The National Day of Mourning, held annually on April 28th, was officially recognized by the federal government in 1991, eight years after the day of remembrance was launched by the Canadian Labour Congress (CLC), and has since spread to at least 80 countries around the world. This day is a tribute to those who have died as a result of a workplace illness or accident.
The IBEW was originally formed by workers who wanted to improve safety in their workplace. Our union was formed on the need for safety at a time when 1 in 2 electrical workers were being killed on the job every day; even our own founding President Henry Miller died from a workplace incident. Today, safety continues to be a main focus of our Local Unions mandate; safety is paramount to the IBEW!
With respect to this year’s National Day of Mourning, the theme on April 28th is “Work Shouldn’t Hurt: Make Health and Safety a Fundamental Principle and Right at Work”. Just over two years after the World Health Organization declared COVID-19 a global pandemic, Canada has recorded over 3.5 million cases of COVID-19 and 37,728 deaths. Over the same period, workers have continued to be injured, made sick or killed from unsafe working conditions and a wide range of hazards.
At this point in the pandemic, governments are choosing to loosen restrictions which is having a negative impact on workers. With the increased transmissibility of the Omicron variant, more and more Canadians are contracting the virus. Workers were already facing dangerous levels of burnout particularly in the health care sector. With more Canadians contracting the virus and needing to stay home to recover, the burden of keeping sectors afloat with a shortage of staff is even worse. Worker burnout has a huge impact on the health of our workforce, both physically and mentally.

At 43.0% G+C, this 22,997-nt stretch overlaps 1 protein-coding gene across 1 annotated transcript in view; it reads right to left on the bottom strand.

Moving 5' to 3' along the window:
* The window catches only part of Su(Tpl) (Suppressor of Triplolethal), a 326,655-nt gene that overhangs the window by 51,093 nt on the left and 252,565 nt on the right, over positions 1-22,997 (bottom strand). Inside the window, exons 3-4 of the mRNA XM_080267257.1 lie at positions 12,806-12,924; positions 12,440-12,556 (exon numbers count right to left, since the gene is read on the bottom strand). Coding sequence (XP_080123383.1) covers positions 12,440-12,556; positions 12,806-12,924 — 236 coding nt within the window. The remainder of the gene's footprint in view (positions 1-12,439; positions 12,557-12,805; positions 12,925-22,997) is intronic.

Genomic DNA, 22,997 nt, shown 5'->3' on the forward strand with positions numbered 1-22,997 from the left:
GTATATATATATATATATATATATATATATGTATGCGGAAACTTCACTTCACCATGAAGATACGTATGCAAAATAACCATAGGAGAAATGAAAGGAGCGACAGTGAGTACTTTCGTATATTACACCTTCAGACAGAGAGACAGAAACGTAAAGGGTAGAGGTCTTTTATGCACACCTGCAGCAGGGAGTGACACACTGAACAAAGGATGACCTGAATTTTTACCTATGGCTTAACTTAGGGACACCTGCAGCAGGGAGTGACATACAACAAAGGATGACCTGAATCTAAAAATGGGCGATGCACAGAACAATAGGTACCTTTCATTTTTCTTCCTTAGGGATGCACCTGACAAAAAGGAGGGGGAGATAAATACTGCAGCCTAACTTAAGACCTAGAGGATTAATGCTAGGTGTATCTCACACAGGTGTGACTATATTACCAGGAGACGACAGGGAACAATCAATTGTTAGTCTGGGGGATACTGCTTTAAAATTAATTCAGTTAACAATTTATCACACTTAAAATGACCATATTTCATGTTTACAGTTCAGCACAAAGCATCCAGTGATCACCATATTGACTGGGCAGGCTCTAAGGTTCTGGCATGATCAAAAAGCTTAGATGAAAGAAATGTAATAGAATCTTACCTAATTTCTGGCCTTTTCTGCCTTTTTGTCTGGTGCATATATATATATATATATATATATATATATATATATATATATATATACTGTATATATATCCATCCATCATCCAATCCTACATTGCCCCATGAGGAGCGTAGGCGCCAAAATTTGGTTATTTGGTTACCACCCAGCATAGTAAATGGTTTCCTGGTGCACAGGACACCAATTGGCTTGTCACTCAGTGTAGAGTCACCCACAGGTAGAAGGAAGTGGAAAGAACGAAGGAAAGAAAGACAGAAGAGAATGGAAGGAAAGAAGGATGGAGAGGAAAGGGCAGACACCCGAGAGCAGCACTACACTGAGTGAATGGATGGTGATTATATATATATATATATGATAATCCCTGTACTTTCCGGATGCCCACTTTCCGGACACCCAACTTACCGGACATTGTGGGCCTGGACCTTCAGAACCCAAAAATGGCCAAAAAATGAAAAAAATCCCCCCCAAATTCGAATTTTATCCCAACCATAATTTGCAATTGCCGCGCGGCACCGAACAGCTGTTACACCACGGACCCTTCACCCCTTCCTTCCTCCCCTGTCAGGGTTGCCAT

This is also an important year as May 9, 2022, marks the 30th anniversary of the Westray mine disaster, where 26 miners were killed in an underground explosion in Pictou County, Nova Scotia. After a long campaign, critical changes made to the Criminal Code of Canada were meant to ensure similar tragedies never happen again, but criminal charges are almost never pursued in workplace fatalities. We need to hold our government accountable and ensure that they prioritize robust enforcement of existing health and safety regulations and commit to enforcing the Westray sections of the Criminal Code.
In Canada, approximately, 1,000 worker deaths a year are recognized by governments and workers’ compensation boards, and we know this is just the tip of the iceberg. In 2019, the most recent year for which statistics are available, there were 925 accepted workplace fatalities, and 271,806 accepted lost time claims in Canada.
No worker should die from their job; workers deserve to arrive home safely at the end of their workday but too many workers are dying from work. Workplace accidents and illnesses are preventable and should never be seen as “just part of the job”. Workers need to be reminded that they have the right to know about the hazards in their workplace and receive the training they need to be able to do their jobs safely. They have the right to participate in decisions that could affect their health and safety and most importantly they have the right to refuse work that could endanger their health and safety or that of others.
April 28th is the day we remember those whose lives were lost and those whose lives were forever changed because of something that happened in their workplace. It is also the day when we resolve to make every workplace a safe and healthy place to earn a living.
This is the first year since the start of the pandemic that we will be able to hold vigils and ceremonies in person. The CLC has compiled a list of events being held by local District Labour Councils and Federations of Labour. Please consult the list to see what is available in your area. Canada’s Building Trade Unions (CBTU) are holding their ceremony on April 28th at 11:00 am EDT at the Construction Worker Monument at Major’s Hill Park in Ottawa.
We must continue to bring visibility to the importance of commemorating the National Day of Mourning. We must insist that all levels of government do more to enforce existing health and safety laws and vigorously prosecute violations when a worker is killed or seriously injured. We owe it to the families who have lost their loved ones to preventable workplace accidents and illnesses to do better for today’s workers. Everyone deserves to return home to their loved ones at the end of the day.